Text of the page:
How to Apologize in Four Simple Steps

25374459 - man holding i am sorry message on white board. remorse concept.

How to apologize isn’t something we were all taught in school, or in our families for that matter, and yet knowing how to deliver an effective apology is a powerful life skill we all need. We all make mistakes from time to time, and knowing how to apologize is important. There are few things worse than the guilt and shame we feel when we have hurt someone we care about, and the bind we feel of knowing we can’t undo our behavior. For many, this can escalate feelings of anxiety, irritability, and frustration.

While of course it is always better to avoid hurting people, it is perhaps even more important to know what to do if we have. A thorough, compassionate, effective apology is one of the most powerful relationship tools we can wield in difficult situations. Apologizing can go a long way toward repairing damage done, as well as set the stage to rebuild trust. And importantly, taking action to apologize is one of the most effective ways we can channel our anxiety about the situation into a solution, something that will help us feel better too.

Aaron Lazarre, author of On Apology has been studying apologies for more than two decades, and in distilling what an effective apology must do, he has offered the following four components of an apology that stand as the basic elements of an effective apology.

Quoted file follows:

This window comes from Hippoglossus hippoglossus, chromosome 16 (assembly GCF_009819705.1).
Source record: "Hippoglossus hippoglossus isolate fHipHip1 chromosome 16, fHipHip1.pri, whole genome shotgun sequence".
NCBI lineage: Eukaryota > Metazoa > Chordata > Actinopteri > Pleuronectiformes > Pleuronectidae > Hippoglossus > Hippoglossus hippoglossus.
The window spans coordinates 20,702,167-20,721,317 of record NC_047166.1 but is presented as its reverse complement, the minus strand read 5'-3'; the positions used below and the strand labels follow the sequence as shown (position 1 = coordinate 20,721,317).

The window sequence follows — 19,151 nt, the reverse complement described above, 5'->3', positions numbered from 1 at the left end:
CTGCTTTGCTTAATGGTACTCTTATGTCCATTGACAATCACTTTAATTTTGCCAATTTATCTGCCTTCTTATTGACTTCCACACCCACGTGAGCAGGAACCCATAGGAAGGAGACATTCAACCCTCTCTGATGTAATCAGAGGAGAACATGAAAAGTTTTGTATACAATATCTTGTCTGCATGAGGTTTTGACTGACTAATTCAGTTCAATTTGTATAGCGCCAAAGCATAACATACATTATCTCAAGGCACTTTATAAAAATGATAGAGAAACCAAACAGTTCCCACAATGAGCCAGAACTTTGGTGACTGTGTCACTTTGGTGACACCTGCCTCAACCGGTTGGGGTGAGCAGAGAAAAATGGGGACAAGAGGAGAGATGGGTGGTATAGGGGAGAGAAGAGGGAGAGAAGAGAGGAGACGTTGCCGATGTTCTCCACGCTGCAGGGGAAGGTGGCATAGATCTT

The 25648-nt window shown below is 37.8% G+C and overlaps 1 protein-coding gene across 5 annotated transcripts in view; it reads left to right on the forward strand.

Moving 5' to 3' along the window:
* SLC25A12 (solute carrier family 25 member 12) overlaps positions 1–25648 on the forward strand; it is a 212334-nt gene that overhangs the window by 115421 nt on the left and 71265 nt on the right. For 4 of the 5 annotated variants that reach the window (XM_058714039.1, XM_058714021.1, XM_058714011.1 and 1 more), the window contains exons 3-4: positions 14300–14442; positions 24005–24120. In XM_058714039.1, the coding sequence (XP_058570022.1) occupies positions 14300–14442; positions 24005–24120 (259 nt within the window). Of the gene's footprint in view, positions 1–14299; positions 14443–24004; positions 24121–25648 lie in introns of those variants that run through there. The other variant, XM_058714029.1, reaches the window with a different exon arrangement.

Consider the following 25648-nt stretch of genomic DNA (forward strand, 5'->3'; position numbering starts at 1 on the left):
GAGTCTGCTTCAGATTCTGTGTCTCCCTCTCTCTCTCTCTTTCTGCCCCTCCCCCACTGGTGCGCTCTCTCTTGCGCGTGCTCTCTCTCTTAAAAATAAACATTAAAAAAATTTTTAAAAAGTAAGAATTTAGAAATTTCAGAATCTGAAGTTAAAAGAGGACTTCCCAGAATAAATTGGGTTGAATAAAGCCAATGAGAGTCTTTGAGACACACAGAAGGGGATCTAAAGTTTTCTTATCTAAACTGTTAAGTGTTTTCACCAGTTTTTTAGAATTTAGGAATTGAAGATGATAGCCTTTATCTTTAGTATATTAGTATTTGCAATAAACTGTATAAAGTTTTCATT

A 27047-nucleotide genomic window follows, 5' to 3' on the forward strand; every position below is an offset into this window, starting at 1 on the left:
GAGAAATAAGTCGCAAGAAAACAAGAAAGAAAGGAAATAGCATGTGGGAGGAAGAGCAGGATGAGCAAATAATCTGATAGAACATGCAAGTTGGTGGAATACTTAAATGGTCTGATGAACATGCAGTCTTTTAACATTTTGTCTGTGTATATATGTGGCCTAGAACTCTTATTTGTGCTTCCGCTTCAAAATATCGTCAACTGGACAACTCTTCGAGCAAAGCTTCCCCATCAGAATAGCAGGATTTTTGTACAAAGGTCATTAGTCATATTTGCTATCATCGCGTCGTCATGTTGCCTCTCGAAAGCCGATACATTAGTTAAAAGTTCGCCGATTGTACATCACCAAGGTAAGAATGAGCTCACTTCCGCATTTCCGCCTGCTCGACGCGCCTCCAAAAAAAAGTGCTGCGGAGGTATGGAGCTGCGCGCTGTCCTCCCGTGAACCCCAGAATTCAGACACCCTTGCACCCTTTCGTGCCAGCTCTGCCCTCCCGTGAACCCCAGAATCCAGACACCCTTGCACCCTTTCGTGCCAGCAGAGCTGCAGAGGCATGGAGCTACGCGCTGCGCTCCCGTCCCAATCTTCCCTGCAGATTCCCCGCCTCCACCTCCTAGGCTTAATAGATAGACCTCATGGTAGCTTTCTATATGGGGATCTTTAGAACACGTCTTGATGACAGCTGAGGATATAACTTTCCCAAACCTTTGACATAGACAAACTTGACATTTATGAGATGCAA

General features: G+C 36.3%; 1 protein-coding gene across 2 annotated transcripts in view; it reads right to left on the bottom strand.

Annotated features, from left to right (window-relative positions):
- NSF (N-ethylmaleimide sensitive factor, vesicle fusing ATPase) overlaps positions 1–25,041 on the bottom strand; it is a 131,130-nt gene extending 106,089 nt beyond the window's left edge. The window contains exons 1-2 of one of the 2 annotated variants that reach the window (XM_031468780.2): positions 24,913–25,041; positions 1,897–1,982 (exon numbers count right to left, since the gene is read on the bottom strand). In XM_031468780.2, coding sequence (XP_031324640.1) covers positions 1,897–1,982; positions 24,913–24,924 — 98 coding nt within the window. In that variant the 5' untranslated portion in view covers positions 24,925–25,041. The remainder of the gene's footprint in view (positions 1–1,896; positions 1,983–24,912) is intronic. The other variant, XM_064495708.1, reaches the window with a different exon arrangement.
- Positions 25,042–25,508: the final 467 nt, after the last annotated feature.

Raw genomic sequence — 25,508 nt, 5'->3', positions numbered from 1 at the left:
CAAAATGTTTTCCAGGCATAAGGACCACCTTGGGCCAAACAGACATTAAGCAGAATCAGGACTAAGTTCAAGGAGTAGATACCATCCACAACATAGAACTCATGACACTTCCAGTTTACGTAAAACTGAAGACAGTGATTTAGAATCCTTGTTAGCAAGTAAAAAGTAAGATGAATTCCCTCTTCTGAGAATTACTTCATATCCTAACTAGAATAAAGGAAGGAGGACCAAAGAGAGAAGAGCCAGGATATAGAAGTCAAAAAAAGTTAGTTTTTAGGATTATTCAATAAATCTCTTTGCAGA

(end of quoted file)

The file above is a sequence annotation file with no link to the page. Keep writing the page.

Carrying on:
• Acknowledgment of the offense
  • Explanation
  • Expression of Remorse
  • Reparation


Taking them in order, here’s what you need to know about each step.

1. Acknowledgement of the offense: offense + impact + you responsibility 

Perhaps the most important element of any apology is fully taking responsibility for the offense. This means saying what was your fault, and conveying how it impacted the other person, including how they felt.

This does not mean apologizing if you made someone feel bad, or apologizing that someone feels that way. An acknowledgement of the offense includes acknowledging what happened, the impact was on the person, including their feelings and their perspective, and how you were responsible.

In an article describing these steps, Lazarre describes how important, and difficult, this first step can be to get right:

“People fail the acknowledgment phase of the apology when they make vague and incomplete apologies (“for whatever I did”); use the passive voice (“mistakes were made”); make the apology conditional (“if mistakes have been made”); question whether the victim was damaged or minimize the offense (“to the degree you were hurt” or “only a few enlisted soldiers were guilty at Abu Ghraib”); use the empathic “sorry” instead of acknowledging responsibility; apologize to the wrong party; or apologize for the wrong offense.”

Research confirms how important this part of an apology is. In surveying more than 700 people at Ohio State University’s Fisher College of Business, investigators found the most effective apologies always included the element of acknowledging you were wrong. This was the most important element of an effective apology.

It was my fault that I didn’t put the groceries away like I promised I would, and I understand that it put more burden on you, and made you question if I care about how tired you are, and what you need. Even question again if you can trust my promises.

2. Explanation: Why and how it happened